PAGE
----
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Rental Yields

Discussion in 'Real Estate' started by talbashan, 13th Apr, 2006.

  1. talbashan

    talbashan Well-Known Member

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    Hi everyone,
    this is my question:
    If you buy a property for $300k and 7yrs down the track the property is valued at $600k, is the rental yield for this property calculated at the original price you purchased it at or at the new valuation price?
    I've heard people say that yields go down with hi growth periods as rent doesn't keep up with the growth, but in my opinion it should be the buying price that should be used as that is the money that you laid down for the investment, and the rent is a return on THAT invested money not a theoretical new value...
    where am i going wrong?
     
  2. Simon Hampel

    Simon Hampel Co-founder Staff Member

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    You are going wrong at the point where you place any emphasis on yields after you've purchased :D

    I personally don't feel that yields are important post-purchase, unless you want to compare your current rent to those being achieved with other similar properties nearby, in which case I would be considering the current bank valuation (assuming it is reasonable and comparable to other recent sales in the area).

    That's just my point of view though - others may place more importance on yield post-purchase.
     
  3. Nigel Ward

    Nigel Ward Team InvestEd

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    I agree with Sim'. I think it's largely irrelevant unless you're:

    1) trying to figure out if you're charging market rent or not
    2) trying to justify a higher valuation out of the bank by capitalising rent as a valuation methodology.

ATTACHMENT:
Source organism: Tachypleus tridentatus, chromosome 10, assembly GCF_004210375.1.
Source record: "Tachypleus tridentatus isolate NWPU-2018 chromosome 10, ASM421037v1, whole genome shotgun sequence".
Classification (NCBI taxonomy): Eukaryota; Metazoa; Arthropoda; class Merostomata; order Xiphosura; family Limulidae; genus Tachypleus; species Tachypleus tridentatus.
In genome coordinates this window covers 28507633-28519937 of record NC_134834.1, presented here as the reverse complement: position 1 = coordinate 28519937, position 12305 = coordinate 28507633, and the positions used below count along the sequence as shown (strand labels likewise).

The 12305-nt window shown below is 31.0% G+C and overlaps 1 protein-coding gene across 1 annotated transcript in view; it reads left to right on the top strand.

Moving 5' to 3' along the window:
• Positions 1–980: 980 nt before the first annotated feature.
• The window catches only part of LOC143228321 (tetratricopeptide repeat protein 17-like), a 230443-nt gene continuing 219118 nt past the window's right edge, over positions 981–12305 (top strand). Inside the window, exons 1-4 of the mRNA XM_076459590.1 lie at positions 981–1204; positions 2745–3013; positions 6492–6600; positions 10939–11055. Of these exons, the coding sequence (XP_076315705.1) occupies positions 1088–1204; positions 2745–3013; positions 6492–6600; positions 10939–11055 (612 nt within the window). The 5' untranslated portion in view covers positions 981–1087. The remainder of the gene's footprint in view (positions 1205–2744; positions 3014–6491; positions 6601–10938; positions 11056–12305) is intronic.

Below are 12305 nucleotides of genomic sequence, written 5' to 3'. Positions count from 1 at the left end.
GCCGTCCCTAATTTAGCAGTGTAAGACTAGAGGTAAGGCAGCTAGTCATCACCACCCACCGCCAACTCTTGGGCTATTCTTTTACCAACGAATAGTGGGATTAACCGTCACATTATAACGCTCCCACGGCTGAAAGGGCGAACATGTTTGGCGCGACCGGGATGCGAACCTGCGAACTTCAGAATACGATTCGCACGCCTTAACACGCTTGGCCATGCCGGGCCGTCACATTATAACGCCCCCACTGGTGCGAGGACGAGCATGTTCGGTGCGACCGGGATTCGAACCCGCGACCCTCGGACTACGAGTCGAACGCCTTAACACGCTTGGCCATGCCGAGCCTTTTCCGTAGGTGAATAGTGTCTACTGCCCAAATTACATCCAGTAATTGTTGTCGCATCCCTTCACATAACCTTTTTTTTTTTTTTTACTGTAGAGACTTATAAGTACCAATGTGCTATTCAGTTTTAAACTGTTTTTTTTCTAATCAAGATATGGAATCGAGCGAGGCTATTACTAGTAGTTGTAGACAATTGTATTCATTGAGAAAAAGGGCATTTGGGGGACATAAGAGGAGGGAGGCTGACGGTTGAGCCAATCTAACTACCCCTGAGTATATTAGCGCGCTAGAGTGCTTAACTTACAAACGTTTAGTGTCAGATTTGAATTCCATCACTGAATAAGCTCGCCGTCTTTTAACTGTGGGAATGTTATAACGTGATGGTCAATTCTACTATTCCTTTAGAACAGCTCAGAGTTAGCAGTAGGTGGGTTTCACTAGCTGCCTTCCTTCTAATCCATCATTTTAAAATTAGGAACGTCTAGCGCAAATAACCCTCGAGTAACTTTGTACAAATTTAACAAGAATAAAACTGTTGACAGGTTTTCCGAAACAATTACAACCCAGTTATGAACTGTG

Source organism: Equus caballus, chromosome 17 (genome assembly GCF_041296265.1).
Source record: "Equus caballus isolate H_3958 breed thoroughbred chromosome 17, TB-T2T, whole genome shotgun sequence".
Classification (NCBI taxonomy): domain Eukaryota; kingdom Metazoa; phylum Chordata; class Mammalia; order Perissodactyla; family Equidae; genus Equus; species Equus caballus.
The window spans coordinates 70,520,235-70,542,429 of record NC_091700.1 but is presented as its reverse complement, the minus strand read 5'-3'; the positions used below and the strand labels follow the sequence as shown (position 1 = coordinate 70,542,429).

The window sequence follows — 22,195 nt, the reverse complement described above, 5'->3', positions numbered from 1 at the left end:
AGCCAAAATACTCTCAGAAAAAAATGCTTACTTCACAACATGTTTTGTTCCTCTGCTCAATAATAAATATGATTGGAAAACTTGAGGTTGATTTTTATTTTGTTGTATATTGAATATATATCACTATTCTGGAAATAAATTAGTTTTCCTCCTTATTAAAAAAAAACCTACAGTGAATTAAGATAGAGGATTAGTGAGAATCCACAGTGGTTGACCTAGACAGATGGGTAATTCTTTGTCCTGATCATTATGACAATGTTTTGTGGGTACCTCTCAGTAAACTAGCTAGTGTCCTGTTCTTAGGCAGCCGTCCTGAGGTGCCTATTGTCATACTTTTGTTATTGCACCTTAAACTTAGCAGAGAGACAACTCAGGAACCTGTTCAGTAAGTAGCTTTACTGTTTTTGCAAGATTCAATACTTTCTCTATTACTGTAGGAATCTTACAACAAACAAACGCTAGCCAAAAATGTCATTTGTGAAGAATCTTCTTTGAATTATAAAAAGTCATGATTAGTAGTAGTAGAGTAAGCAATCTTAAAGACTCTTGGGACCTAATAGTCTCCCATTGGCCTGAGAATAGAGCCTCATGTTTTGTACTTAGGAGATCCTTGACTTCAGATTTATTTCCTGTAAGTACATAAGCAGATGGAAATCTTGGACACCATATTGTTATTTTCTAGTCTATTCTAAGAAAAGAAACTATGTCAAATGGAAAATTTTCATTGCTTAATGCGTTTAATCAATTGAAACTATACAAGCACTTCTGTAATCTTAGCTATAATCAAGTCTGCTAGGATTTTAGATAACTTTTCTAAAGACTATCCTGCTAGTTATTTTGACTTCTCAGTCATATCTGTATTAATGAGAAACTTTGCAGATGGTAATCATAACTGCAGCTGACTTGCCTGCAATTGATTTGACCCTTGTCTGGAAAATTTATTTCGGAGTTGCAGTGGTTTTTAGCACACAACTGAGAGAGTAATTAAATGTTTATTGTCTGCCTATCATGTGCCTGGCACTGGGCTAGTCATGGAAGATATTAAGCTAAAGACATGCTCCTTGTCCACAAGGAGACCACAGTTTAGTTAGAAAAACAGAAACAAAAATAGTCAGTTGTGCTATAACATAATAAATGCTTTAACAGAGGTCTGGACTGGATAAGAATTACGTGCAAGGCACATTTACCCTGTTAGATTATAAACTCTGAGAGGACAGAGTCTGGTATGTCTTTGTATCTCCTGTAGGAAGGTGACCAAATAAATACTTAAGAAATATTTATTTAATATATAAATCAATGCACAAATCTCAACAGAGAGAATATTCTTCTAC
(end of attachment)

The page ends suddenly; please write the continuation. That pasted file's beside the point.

Altho, it gives you a good feeling after a few years on ownership when your rental yield gets into the teens...:D

    Ps. in calculating your yield, you should include any reno costs to be more accurate.

    My 2.2 cents

    Cheers
    N.
     
  4. Simon Hampel

    Simon Hampel Co-founder Staff Member

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    I must admit that for my block of units, I do actually calculate value based on yield.

    I consider the yield that I see similar properties selling for in the region, and then use this and my current rent to calculate a value I tell the bank.

    Eg. total rent = $740pw, current sales yield for similar properties = 5%, thus my suggested valuation = $769,600

    Note that houses generally are not valued this way by the banks ... this is for a block of units.
     
  5. talbashan

    talbashan Well-Known Member

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    mmmm noted...
    the reason this came up is someone telling me that although he has properties in sydney, they don't give back the rental return because rent didn't keep up with growth. i thought that it was crazy as i would be more concerned about the growth (in order to access it) rathar than the rent, providing that the rent is paying some/all of my expenses.
    cheers
    tal
     
  6. TakeStock

    TakeStock Well-Known Member

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    I can only agree with the others. The yield is important at the time of purchase as it gives a means of comparison with other investments and additionally will allow you to work out the cashflow situation. The person you have been talking to is simply saying that there has been significant growth in his properties, however the rental income has not changed and therefore the yield, if calculated on the current property valuation, will be less. So what! What a great problem to have! Yield will decrease if either 1. the asset value increases or 2. the rent decreases. I know which one I would prefer!

    Decreasing yields are a problem however if you haven't already purchased. The properties are either increasing in price or rents are decreasing. Having said this, all of our rentals are slowly increasing. :)

    Exactly!

    Cheers
     
  7. -T-

    -T- Well-Known Member

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    As an aside, rents aren't a perfect function of value. Sure yield will go up and down based on value and rent (and costs), but interest rates and other external factors may affect yield much more than value. Then there's supply and demand... rent is a function of renter supply and demand, whereas value is (I guess) a function of owner occupier supply and demand. The investor ties the two together by considering yield (I think). If investors disregarded yield, I guess they would be two completely separate markets. Or am I way off? hehe :D